Electric Firework Ignition.


I have been wanting to set off my garden firework electrically for a few years now...

On the 6th of November 2004 I finally put my mad plan into action! Normally garden fireworks are set of by lighting the fuse with a flame (as you all know) but me being electronically minded wanted a better and more controlled way of doing it, so I designed and made the 30 channel control box pictured right to ignite my rockets.

The 30 channel control box.



The basic principle is to wrap a thin wire around the firework fuse, then apply a voltage so the wire gets hot thus setting light to the fuse.

I found that the fuse fitted nicely inside a spring and the wire got hot and did not melt apart to quickly, I used a 6 volt 4Ah SLA battery to make the wire get hot, that was fitted inside my control box and connected to my simple circuit.

<<< The rocket fuse with the coil of wire around it ie the Fuse wire!


Racked up!

This is the firework rack I made from tubing and a few bits of timber, this rack can hold 17 rockets. (8 large and 9 small)

8 large rockets loaded in tubes,
the 4 on the right i have wired up.

9 small rockets loaded on this side
wired up and ready to be launched!


Back view of the control box showing the wiring, on the other end of the blue and yellow wires are the rockets! (they were located about 8 meters away)

So...Did it work?

In total I had 26 rockets (In the rack above and another 5 way rack plus 4 standing in single tubes) added to this I had 2 katherin wheels wired back to my control box, using a total of 28 circuits.....

To answer the question...Yes it worked and better than I expected although 3 rockets didn't ignite but that was due to damp fuses and the large katherin wheel didn't ignite either, I think that was because it was the last channel to fire and the battery was a bit exhausted by then.


Control box Info

My control box is simple to operate and the circuit is easy to understand.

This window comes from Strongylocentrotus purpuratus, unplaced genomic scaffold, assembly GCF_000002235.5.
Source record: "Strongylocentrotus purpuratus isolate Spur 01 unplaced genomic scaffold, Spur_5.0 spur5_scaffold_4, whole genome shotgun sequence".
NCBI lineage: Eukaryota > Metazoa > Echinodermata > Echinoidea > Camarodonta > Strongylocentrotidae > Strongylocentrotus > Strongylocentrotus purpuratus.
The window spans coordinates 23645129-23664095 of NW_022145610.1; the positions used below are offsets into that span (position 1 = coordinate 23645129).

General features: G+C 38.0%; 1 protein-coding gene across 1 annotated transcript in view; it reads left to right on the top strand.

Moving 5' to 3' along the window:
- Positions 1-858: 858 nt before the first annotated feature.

1)Turn the key switch to the on position (green power LED will light)
2)Select the channel you wish to fire by plugging the lead in to the numbered socket on the box (if there is a circuit the red armed LED will light)
3)Press the fire button on the box and hold it down until the firework fuse is lit....Kaboom!
4)repeat steps 2 and 3 until all your fireworks have been fired.

This is assuming you have wired your circuits to the connectors on the back of the box in the respective channels 1 to 30.

Circuit description:-

One end of the fuse wire is connected to the negative terminal of the battery, the other end of the fuse wire is connected to the positive terminal of the battery but via a fire button and key switch.

When the key switch is in the on position and fire button is pressed total battery current flows through the fuse wire, thus making it get hot and setting light to the firework fuse....kaboom!

Please have a look at the circuit diagram below, you can add as many circuits as you want i've only drawn 5 in the example below, i've also added a power LED and an armed LED.

Note:- If you change the battery to a higher voltage (i.e. 12v) then you will need to change the value of the resistors to ensure only 20mA flows, the 20mA is to light the armed LED to show there is a completed circuit, any more than 20mA and you could warm up the fuse wire and set off the firework prematurely!!)



www.davidavery.co.uk has posted this page as guidance only, not as an absolute fact on how to build a firework detonating box. If you proceed to use the diagram or any variation of it, www.davidavery.co.uk will not be held liable at any time, under any circumstance, for damages of any kind, or injuries resulting from improper practices, materials, tools, or lack of knowledge and skill. Further www.davidavery.co.uk assumes no legal liability or responsibility for the use or misuse of the information contained on this page.

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